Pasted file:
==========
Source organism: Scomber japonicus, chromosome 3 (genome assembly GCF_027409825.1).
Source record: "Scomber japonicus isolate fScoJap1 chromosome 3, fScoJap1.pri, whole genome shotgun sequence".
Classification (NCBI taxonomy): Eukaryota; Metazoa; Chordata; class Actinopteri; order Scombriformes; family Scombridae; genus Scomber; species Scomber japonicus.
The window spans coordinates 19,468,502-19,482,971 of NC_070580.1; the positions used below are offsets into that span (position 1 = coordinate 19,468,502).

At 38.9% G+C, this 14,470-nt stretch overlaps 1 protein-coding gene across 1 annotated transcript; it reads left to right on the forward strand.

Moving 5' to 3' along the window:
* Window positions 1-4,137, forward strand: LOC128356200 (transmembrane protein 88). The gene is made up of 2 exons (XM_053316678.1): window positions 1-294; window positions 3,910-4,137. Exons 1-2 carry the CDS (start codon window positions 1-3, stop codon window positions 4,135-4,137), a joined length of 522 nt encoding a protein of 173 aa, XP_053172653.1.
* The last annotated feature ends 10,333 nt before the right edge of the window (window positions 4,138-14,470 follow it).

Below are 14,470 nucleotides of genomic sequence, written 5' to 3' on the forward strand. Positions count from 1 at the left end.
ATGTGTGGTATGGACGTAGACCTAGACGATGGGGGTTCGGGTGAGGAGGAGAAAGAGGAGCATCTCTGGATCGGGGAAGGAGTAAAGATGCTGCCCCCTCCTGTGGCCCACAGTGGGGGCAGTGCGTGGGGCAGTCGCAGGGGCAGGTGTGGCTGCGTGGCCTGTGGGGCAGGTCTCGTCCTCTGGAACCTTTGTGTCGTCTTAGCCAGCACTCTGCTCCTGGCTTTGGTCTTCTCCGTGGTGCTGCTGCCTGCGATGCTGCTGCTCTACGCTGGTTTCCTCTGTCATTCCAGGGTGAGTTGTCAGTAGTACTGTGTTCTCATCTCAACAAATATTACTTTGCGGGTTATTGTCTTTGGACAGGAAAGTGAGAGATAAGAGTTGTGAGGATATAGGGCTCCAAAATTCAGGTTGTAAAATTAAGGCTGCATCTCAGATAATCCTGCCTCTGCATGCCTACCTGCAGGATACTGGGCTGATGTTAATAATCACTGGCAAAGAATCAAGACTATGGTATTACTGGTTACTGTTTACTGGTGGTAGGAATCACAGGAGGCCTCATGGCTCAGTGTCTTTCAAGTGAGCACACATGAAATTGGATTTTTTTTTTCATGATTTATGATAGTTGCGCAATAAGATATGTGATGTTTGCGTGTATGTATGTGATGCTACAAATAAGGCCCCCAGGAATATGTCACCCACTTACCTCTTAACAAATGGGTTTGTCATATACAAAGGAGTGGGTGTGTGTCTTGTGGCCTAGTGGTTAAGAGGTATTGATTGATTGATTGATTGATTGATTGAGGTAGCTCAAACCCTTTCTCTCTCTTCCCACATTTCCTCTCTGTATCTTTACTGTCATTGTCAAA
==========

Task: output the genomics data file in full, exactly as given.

Source organism: Scomber japonicus, chromosome 3 (genome assembly GCF_027409825.1).
Source record: "Scomber japonicus isolate fScoJap1 chromosome 3, fScoJap1.pri, whole genome shotgun sequence".
Classification (NCBI taxonomy): Eukaryota; Metazoa; Chordata; class Actinopteri; order Scombriformes; family Scombridae; genus Scomber; species Scomber japonicus.
The window spans coordinates 19,468,502-19,482,971 of NC_070580.1; the positions used below are offsets into that span (position 1 = coordinate 19,468,502).

At 38.9% G+C, this 14,470-nt stretch overlaps 1 protein-coding gene across 1 annotated transcript; it reads left to right on the forward strand.

Moving 5' to 3' along the window:
* Window positions 1-4,137, forward strand: LOC128356200 (transmembrane protein 88). The gene is made up of 2 exons (XM_053316678.1): window positions 1-294; window positions 3,910-4,137. Exons 1-2 carry the CDS (start codon window positions 1-3, stop codon window positions 4,135-4,137), a joined length of 522 nt encoding a protein of 173 aa, XP_053172653.1.
* The last annotated feature ends 10,333 nt before the right edge of the window (window positions 4,138-14,470 follow it).

Below are 14,470 nucleotides of genomic sequence, written 5' to 3' on the forward strand. Positions count from 1 at the left end.
ATGTGTGGTATGGACGTAGACCTAGACGATGGGGGTTCGGGTGAGGAGGAGAAAGAGGAGCATCTCTGGATCGGGGAAGGAGTAAAGATGCTGCCCCCTCCTGTGGCCCACAGTGGGGGCAGTGCGTGGGGCAGTCGCAGGGGCAGGTGTGGCTGCGTGGCCTGTGGGGCAGGTCTCGTCCTCTGGAACCTTTGTGTCGTCTTAGCCAGCACTCTGCTCCTGGCTTTGGTCTTCTCCGTGGTGCTGCTGCCTGCGATGCTGCTGCTCTACGCTGGTTTCCTCTGTCATTCCAGGGTGAGTTGTCAGTAGTACTGTGTTCTCATCTCAACAAATATTACTTTGCGGGTTATTGTCTTTGGACAGGAAAGTGAGAGATAAGAGTTGTGAGGATATAGGGCTCCAAAATTCAGGTTGTAAAATTAAGGCTGCATCTCAGATAATCCTGCCTCTGCATGCCTACCTGCAGGATACTGGGCTGATGTTAATAATCACTGGCAAAGAATCAAGACTATGGTATTACTGGTTACTGTTTACTGGTGGTAGGAATCACAGGAGGCCTCATGGCTCAGTGTCTTTCAAGTGAGCACACATGAAATTGGATTTTTTTTTTCATGATTTATGATAGTTGCGCAATAAGATATGTGATGTTTGCGTGTATGTATGTGATGCTACAAATAAGGCCCCCAGGAATATGTCACCCACTTACCTCTTAACAAATGGGTTTGTCATATACAAAGGAGTGGGTGTGTGTCTTGTGGCCTAGTGGTTAAGAGGTATTGATTGATTGATTGATTGATTGATTGAGGTAGCTCAAACCCTTTCTCTCTCTTCCCACATTTCCTCTCTGTATCTTTACTGTCATTGTCAAA